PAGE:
A theme in FRONTLINE's "The Merchants of Cool" is how marketers of teen
culture are promoting certain artists whose music and imagery
are very disturbing in their anti-social behavior and attitudes.
Currently no music star is more denounced for this than Eminem, a white rapper
and hugely successful mainstream artist whose lyrics vulgarly denigrate women
and gays and celebrate violence.
Eminem was the big story at the February 2001 Grammy Awards.
Nominated for four Grammys, he won three. For Eminem's supporters, a
large part of his appeal lies in his sarcasm and blurring of truth and fiction;
it's difficult to discern his real intent from his jester-like, acerbic wit
and the multiple personas he adopts. On the day of the Grammy event,
music critic Jon Pareles wrote
in The New York Times: "Unlike many of his detractors, Eminem regularly makes
a distinction between words and action....Meanwhile, the music connotes comedy: bouncy
keyboard lines, whiz-crunch sound effects. Eminem leaves it to
listeners to separate his Grand Guignol humor from
his position statements, and so far, the fans may be better literary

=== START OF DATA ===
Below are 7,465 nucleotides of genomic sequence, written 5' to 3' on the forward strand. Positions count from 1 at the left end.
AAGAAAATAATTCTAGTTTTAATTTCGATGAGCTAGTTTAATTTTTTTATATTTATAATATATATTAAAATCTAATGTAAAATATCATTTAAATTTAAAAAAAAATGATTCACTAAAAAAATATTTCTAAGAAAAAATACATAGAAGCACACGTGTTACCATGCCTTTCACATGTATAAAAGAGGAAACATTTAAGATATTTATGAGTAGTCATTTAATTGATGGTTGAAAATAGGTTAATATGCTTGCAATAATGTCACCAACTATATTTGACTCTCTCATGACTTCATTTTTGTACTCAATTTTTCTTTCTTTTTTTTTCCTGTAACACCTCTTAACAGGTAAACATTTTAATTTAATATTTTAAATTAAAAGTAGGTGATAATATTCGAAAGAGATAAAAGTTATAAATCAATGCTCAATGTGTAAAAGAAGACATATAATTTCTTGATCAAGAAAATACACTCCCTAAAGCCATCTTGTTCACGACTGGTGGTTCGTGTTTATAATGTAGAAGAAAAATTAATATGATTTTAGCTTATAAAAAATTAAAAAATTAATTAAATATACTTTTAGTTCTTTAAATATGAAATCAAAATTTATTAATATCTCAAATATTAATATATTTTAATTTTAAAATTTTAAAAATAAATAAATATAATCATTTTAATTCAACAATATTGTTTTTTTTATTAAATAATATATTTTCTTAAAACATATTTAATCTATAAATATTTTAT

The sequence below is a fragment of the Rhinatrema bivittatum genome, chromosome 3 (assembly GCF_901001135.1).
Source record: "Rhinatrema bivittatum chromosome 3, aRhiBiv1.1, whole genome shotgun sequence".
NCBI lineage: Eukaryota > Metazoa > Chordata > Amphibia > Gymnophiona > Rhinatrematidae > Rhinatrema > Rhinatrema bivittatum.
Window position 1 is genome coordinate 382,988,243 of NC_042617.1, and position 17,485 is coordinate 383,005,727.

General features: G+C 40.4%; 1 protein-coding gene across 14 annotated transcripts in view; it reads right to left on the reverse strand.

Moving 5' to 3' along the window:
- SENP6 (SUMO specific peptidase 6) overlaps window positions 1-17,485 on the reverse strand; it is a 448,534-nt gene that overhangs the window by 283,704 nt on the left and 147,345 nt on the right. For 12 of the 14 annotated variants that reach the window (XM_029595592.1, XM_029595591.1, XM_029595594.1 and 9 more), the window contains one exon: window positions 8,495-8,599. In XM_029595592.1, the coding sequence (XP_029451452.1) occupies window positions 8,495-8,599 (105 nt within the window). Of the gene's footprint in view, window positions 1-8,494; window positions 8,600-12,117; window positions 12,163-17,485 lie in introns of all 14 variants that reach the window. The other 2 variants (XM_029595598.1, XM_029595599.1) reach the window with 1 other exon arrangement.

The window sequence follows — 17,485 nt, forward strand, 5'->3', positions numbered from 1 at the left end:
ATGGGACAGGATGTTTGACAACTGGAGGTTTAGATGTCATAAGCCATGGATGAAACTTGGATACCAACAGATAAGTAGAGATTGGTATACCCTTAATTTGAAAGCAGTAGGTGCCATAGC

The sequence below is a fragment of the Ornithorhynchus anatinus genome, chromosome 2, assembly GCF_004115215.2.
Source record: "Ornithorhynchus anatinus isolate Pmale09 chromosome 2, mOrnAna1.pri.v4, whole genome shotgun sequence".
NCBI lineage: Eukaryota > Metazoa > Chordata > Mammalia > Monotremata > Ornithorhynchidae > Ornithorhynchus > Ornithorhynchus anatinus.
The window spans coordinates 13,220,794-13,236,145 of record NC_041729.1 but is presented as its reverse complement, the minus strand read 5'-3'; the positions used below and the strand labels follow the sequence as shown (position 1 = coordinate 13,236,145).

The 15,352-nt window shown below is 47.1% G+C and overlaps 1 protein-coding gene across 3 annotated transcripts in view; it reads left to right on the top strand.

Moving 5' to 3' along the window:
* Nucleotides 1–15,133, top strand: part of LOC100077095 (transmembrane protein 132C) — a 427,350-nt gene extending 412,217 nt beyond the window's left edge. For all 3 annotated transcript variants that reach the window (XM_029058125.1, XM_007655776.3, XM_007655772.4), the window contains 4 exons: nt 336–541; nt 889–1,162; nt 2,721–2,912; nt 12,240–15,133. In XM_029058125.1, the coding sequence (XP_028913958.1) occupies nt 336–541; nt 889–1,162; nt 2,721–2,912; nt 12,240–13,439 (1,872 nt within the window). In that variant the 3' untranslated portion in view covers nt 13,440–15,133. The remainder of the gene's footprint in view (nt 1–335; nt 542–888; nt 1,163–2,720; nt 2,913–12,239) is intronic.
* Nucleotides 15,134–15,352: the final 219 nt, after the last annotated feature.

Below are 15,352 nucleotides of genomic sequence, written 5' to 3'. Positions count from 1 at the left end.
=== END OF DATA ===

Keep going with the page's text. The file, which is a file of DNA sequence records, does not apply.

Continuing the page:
analysts than the horrified adults...." And Michael Greene, the head of
NARAS, the organization bestowing the Grammy Awards, and Jimmy Iovine,
head of Eminem's label, Interscope Records, feel Eminem
represents today's voice of rebellion and thus is similar to gifted rebels of
But Salon's Eric Boehlert takes on the music critics who
celebrate Eminem's work,and Boehlert's critique includes several excerpts from
Eminem's lyrics which illustrate why so many condemn the artist.
If you want to explore more about the debate, here are some other articles:
A summary of the Gay and Lesbian Alliance Against Defamation's opposition to Eminem's
nomination, including more examples of Eminem's lyrics.
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